Out There SomewhereThe latest in the "absolutely amazing" sub-category of platform adventures, Out There Somewhere from MiniBoss puts you in a world of not-so-intelligent aliens (well, there are a few smart ones), falling blocks, massive pits of lava, mysterious sky-facing beams of light, and seemingly impassable corridors, all standing between you and the pieces you need to fix your ship. Explore a non-linear world filled with puzzles and passageways, using your teleportation gun in some very crafty ways.

Perspective (DigiPen)They say it's all in how you look at things... and they might be right! Perspective, by the fine students of Digipen, is a unique game that combines two-dimensional platforming with three-dimensional worlds to explore. As you switch back and forth between the two modes, you'll see that there's more to this well-crafted challenge than first meets the eye.

Quantum ConundrumQuantum Conundrum is a light-hearted puzzle adventure game from Airtight Games. Taking pages from releases like Q.U.B.E. and, of course, Portal, Quantum Conundrum pits you against a series of challenges that require some fine manipulation of physics in order to solve. In this case, you have the dubious honor of being able to switch between four unique dimensions that affect everything in the game in a different way. Work your way through your uncle's mansion as you help him attempt to solve the riddle of where exactly he's gotten himself lost this time!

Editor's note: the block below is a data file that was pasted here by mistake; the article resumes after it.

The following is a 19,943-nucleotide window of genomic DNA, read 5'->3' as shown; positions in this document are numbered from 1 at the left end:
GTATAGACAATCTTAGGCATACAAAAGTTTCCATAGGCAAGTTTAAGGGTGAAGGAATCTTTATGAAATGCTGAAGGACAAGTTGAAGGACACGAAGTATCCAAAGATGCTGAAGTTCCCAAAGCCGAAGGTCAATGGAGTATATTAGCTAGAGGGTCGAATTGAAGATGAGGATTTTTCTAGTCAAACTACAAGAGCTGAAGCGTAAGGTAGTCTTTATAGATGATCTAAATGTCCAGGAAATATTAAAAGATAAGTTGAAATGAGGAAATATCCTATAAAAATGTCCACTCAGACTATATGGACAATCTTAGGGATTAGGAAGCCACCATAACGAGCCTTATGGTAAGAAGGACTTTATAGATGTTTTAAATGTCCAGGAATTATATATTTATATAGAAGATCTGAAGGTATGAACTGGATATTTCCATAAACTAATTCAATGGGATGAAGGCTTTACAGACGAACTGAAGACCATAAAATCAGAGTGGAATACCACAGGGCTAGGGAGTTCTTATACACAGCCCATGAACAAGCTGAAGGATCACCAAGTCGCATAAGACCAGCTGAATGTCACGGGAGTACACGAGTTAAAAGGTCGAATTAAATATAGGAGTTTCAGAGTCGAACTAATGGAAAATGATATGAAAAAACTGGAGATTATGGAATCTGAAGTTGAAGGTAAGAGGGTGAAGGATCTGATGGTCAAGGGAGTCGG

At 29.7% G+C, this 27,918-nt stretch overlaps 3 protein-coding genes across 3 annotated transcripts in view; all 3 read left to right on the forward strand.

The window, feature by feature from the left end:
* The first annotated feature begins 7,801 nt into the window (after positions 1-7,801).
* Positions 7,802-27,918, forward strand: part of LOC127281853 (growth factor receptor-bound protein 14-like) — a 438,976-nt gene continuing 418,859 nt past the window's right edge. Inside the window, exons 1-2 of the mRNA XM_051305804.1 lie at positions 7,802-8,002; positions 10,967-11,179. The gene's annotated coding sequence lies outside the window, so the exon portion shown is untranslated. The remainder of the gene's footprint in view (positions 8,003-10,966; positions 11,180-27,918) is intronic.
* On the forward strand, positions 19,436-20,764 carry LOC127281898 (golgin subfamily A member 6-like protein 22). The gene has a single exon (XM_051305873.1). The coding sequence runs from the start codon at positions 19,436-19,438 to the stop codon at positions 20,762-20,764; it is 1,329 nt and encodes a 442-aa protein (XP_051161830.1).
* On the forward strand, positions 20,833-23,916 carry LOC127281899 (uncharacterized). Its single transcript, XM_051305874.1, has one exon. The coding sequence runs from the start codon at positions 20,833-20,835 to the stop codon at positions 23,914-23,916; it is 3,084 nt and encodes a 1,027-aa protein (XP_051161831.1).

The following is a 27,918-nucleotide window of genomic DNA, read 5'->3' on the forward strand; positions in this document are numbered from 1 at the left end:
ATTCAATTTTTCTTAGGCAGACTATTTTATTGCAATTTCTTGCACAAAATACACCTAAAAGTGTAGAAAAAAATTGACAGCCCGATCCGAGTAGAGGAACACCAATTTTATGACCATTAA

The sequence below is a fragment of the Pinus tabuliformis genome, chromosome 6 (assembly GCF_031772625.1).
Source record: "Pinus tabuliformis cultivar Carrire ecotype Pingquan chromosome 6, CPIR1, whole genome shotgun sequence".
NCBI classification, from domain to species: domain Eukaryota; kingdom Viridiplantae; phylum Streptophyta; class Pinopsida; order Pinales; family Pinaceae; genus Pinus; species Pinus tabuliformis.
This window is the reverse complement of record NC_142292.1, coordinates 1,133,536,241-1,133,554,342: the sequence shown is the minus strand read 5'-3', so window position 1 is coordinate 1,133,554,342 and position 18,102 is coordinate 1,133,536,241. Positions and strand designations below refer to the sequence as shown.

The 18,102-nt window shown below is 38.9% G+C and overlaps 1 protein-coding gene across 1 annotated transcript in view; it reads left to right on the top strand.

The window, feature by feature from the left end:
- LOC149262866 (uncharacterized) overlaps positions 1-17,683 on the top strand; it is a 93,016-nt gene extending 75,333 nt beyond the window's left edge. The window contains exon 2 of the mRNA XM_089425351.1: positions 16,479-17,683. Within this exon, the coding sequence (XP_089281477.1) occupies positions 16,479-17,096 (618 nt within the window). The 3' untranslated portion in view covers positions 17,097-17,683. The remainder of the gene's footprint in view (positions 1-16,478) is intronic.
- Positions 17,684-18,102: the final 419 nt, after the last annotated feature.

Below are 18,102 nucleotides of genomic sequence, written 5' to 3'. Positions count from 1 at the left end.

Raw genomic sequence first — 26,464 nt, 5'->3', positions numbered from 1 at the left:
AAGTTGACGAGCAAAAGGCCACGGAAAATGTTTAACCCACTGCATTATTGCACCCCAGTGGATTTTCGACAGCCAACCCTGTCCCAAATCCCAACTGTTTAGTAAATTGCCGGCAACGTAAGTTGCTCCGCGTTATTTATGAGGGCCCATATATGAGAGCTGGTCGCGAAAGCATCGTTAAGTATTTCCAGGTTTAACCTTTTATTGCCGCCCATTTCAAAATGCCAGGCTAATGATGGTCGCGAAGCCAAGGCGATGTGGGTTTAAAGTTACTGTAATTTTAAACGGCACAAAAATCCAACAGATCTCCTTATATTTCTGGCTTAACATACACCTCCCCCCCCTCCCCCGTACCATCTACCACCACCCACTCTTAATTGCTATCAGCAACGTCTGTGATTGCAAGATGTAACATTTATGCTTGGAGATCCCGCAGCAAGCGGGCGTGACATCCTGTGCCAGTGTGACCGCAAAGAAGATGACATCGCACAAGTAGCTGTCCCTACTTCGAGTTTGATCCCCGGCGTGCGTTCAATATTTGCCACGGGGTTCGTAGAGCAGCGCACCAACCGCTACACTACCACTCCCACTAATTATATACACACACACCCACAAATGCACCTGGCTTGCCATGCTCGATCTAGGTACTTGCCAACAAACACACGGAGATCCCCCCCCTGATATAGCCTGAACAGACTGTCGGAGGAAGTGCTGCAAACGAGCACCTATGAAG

Scribblenauts UnlimitedScribblenauts Unlimited is a new and improved release in the Scribblenauts line from 5th Cell Media. Giving you the power to create objects at will, you embark on a quest to bring happiness to the world, helping people in need by granting them objects from your magic notebook. That's all fine and good and such, but the fact of the matter is you can create just about anything you want, so while that pedestrian is in dire need of a glass of water, wouldn't it be so much more fun to give her a gigantic angry flying shark instead?